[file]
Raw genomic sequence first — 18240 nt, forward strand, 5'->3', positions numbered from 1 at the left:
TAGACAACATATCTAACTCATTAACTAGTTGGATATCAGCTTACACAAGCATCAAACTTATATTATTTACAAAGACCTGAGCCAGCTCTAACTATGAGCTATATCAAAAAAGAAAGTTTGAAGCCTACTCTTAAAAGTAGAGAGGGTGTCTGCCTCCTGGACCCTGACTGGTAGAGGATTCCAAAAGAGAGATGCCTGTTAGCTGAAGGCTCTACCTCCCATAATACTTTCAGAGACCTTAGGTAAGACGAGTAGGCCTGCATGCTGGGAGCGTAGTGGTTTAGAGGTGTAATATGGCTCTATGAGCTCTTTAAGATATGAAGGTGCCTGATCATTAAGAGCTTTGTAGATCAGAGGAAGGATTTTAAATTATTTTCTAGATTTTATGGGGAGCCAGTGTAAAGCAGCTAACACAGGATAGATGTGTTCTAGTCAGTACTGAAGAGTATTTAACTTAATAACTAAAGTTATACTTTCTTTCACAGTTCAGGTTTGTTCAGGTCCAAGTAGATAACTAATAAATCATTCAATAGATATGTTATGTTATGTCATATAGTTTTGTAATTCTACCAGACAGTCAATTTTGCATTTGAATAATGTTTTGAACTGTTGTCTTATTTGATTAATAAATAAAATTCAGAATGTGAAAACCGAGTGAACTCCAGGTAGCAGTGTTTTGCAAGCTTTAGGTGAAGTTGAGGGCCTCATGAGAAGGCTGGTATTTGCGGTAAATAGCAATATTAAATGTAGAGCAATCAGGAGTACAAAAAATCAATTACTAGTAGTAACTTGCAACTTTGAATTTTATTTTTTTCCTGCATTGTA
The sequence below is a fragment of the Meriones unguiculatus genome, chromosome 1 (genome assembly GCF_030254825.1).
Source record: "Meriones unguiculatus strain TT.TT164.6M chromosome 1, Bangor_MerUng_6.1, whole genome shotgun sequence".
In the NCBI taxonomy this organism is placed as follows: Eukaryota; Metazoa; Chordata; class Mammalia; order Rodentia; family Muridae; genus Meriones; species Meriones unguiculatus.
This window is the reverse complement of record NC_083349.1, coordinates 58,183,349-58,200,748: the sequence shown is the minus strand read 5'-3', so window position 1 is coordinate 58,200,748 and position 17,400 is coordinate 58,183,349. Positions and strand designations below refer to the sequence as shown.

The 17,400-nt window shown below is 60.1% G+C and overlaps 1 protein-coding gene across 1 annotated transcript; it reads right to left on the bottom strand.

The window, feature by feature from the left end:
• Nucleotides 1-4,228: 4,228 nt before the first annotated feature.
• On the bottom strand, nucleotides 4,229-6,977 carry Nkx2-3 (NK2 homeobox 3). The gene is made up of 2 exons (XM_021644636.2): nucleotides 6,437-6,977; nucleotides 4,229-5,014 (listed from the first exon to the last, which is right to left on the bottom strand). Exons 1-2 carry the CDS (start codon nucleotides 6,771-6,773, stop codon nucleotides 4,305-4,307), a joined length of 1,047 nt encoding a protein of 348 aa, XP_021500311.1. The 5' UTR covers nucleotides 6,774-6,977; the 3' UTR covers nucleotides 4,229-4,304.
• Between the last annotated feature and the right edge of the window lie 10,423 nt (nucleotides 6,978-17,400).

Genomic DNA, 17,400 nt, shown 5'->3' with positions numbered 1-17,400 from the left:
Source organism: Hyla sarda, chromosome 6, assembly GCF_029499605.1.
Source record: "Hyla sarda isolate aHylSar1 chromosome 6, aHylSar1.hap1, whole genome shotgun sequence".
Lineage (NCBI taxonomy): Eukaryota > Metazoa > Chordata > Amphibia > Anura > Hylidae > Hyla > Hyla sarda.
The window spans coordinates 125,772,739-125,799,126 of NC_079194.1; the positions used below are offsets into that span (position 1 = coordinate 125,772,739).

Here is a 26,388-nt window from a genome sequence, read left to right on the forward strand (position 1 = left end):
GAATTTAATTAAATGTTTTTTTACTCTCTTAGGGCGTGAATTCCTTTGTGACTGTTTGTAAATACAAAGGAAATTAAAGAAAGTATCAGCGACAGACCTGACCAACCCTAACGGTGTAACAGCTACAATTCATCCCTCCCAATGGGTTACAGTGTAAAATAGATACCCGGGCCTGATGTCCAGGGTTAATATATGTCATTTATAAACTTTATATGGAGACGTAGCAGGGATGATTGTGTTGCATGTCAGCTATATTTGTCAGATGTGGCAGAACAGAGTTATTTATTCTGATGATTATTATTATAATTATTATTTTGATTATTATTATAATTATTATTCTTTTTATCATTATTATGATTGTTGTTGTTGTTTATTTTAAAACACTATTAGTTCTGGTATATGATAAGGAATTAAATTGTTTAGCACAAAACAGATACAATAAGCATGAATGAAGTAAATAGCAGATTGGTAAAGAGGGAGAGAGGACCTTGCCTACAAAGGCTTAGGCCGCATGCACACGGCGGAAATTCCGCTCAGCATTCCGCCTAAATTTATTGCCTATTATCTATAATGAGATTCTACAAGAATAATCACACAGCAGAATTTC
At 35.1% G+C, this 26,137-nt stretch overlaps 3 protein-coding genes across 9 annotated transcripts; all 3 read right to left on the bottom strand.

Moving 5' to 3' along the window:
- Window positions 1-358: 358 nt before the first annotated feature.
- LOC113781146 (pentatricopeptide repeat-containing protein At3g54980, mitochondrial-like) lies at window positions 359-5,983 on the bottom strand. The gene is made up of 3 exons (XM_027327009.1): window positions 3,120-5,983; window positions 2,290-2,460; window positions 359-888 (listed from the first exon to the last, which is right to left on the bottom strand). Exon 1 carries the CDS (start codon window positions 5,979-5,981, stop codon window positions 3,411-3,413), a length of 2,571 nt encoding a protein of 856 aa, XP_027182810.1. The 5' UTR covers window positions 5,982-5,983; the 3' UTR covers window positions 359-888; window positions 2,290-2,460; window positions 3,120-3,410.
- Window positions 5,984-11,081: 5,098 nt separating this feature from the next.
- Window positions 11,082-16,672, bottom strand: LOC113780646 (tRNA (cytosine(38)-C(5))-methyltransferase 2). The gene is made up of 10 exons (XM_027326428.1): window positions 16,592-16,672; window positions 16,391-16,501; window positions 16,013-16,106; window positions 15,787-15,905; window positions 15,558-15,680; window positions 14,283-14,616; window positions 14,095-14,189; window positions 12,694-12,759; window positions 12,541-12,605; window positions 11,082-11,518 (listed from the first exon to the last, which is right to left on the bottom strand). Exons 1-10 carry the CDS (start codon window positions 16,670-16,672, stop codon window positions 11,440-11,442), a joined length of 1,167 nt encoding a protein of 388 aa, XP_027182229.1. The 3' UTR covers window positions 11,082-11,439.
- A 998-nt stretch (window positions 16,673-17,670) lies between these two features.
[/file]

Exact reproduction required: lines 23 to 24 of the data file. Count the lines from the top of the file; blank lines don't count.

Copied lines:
- Window positions 5,984-11,081: 5,098 nt separating this feature from the next.
- Window positions 11,082-16,672, bottom strand: LOC113780646 (tRNA (cytosine(38)-C(5))-methyltransferase 2). The gene is made up of 10 exons (XM_027326428.1): window positions 16,592-16,672; window positions 16,391-16,501; window positions 16,013-16,106; window positions 15,787-15,905; window positions 15,558-15,680; window positions 14,283-14,616; window positions 14,095-14,189; window positions 12,694-12,759; window positions 12,541-12,605; window positions 11,082-11,518 (listed from the first exon to the last, which is right to left on the bottom strand). Exons 1-10 carry the CDS (start codon window positions 16,670-16,672, stop codon window positions 11,440-11,442), a joined length of 1,167 nt encoding a protein of 388 aa, XP_027182229.1. The 3' UTR covers window positions 11,082-11,439.